Hip, Foot & Ankle
A hip fracture is a break in the top of the femur (thighbone) where the bone angles toward the hip joint. If the break occurs within two inches of the joint, it is called a femoral neck fracture. If it occurs between two and four inches from the joint, it is known as an intertrochanteric fracture. (A break further down the bone is classified as a broken femur rather than a broken hip.) Femoral neck fractures require more extensive surgery.
Hip fractures usually make it too painful for the person to stand. The leg may turn outward or shorten. They generally require hospitalization and surgical repair.
A person's risk for suffering a hip fracture increases if he or she is over 65, female, or small-boned; has a family history of hip fractures; has osteoporosis or low calcium, which leads to bone weakness; smokes or uses alcohol excessively; is physically or mentally impaired; or takes medications that cause weakness or dizziness. Hip fractures are a common and serious problem for the elderly, for whom a simple fall in the home may be enough to break the bone.
Bursitis is the painful swelling of the bursae, fluid filled sacs on the cushion areas where tendons and muscles slide across bone. Specific to the hip is trochanteric bursitis (also known as greater trochanteric pain syndrome or GTPS), which refers to the bursa by the head of the femur. This shock absorbing sac can become agitated and swollen for unknown reasons or as a symptom of other issues such as gluteal tendon infections, uneven leg length or Iliotibial Band Syndrome. Steps can be taken to prevent bursitis by strengthening the core and hips through a moderate training program. Orthotic inserts for people with flat feet can also help.
The condition can be treated by:
- NSAIDs or steroids to reduce swelling
- Physical therapy
- Surgical removal of the bursa (bursectomy)
Foot & Ankle
There is a ligament along the bottom of the foot called the plantar fascia that stretches from the heel to the base of the toes. If the ligament is forced to stretch beyond its limit, it may become inflamed and result in heel pain. This condition is called plantar fasciitis. Patients often complain of discomfort in the heel, the arch of the foot or the back of the leg when walking. The pain is usually worse when getting up after sitting or lying down.
Bone spurs are a common complication of plantar fasciitis. These bony calcium growths on the bottom of the heel form where the plantar fascia pulls on the heel bone. Spurs don't usually cause pain themselves, but they are often a good indicator of the severity and age of the underlying problem.
Achilles Tendon Rupture
The Achilles tendon is the strong band of tissue that connects the calf muscle to the heel and helps you point your foot downward and push off as you walk. If stretched too far, the tendon can tear, causing severe pain in the ankle and lower leg that can make it difficult or even impossible to walk. An Achilles tendon rupture often occurs as a result of repeated stress on the tendon and may be partial or complete, depending on the severity of the injury.
After an Achilles tendon rupture, patients often experience severe pain and swelling, and are unable to walk normally or bend their foot. You may hear a popping or snapping sound as the rupture occurs. These symptoms are similar to those of other conditions, such as bursitis and tendonitis, so it is important to seek prompt medical attention in order to determine the correct diagnosis of your condition.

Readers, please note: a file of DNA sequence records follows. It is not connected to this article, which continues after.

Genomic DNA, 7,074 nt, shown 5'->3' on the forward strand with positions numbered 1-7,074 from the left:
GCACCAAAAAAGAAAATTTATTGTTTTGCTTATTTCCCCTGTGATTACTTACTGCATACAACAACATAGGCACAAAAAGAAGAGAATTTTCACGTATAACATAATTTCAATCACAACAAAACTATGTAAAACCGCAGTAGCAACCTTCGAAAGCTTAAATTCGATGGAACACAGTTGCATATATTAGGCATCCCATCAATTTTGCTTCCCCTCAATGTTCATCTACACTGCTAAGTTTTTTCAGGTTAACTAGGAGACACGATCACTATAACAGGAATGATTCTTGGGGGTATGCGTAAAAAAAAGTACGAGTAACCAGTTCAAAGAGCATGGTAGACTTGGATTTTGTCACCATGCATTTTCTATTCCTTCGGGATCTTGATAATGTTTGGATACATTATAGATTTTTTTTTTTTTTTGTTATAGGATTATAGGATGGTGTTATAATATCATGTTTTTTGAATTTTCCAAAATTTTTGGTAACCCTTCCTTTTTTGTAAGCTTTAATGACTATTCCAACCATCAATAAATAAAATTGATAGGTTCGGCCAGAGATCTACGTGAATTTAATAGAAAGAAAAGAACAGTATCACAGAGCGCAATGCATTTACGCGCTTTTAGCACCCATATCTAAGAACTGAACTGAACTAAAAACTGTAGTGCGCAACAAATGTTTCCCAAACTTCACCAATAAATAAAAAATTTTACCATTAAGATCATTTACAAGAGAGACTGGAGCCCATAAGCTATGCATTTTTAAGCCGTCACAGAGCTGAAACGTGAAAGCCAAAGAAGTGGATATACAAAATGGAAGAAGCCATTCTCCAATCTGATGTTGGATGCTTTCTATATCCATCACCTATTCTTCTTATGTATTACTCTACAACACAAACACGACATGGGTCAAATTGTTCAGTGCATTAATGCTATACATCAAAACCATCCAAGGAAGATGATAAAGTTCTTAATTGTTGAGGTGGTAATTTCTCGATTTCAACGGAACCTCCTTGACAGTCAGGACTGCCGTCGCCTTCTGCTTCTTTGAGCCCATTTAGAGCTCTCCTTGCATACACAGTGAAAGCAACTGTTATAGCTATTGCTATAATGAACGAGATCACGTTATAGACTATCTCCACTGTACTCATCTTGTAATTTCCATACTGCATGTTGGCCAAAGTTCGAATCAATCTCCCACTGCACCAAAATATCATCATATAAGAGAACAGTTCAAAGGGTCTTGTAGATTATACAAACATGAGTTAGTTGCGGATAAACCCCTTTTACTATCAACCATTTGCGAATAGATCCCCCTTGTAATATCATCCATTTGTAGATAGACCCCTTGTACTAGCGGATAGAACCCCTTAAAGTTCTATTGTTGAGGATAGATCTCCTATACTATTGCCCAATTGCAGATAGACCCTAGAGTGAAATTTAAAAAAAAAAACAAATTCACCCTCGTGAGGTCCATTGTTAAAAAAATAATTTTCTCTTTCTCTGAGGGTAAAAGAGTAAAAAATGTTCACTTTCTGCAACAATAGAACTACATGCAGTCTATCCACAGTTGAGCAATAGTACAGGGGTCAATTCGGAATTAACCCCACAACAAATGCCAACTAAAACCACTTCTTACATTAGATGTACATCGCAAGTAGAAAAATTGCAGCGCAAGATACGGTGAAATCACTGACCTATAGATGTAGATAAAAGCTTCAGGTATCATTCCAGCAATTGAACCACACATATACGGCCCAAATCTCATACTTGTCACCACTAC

Treatment for an Achilles tendon rupture depends on the severity of the condition, but often requires surgery to repair the tendon and restore function to the foot. Less severe cases may only require a cast or walking boot for several weeks, although the risk of a recurring rupture is higher. Patients can help prevent an Achilles tendon injury by stretching the tendon and nearby muscles before participating in physical activity.
A sprain is a stretching or tearing of one or more ligaments, the tough fibrous bands that hold the ankle bones in place. Sprains can be caused by a sports injury, accident or stepping on an uneven surface. Symptoms may include pain, swelling, stiffness and bruising. There may be a popping sound when the ankle is moved. The ankle may be unstable or unable to hold weight.
Your doctor can diagnose a sprain after performing a physical examination of the ankle and asking you questions about your symptoms and the injury. X-ray images may also be taken to confirm the diagnosis.
Ankle sprains can usually be treated through conservative methods such as resting the ankle, applying ice, wearing compression bandages and keeping the ankle elevated. Your doctor may also prescribe medication or recommend anti-inflammatory drugs to help reduce pain and swelling. Severe sprains may require avoiding walking for some time. Most sprains do not require surgery, and patients will be able to resume physical activity once the injury heals.
An ankle fracture is a common injury that involves a break in one or more of the bones that make up the ankle joint. Treatment for an ankle fracture can vary depending on the severity of the condition. While mild fractures may be treated through nonsurgical methods, more severe fractures may require surgery to realign the bones and ensure that they heal correctly.
Open reduction internal fixation is a surgical technique that secures the bones in place with the help of screws, plates, wires, rods and pins that may or may not be removed from the ankle in the future. These tools allow the bones to heal properly, restoring function to the joint with no damage or discomfort to the patient.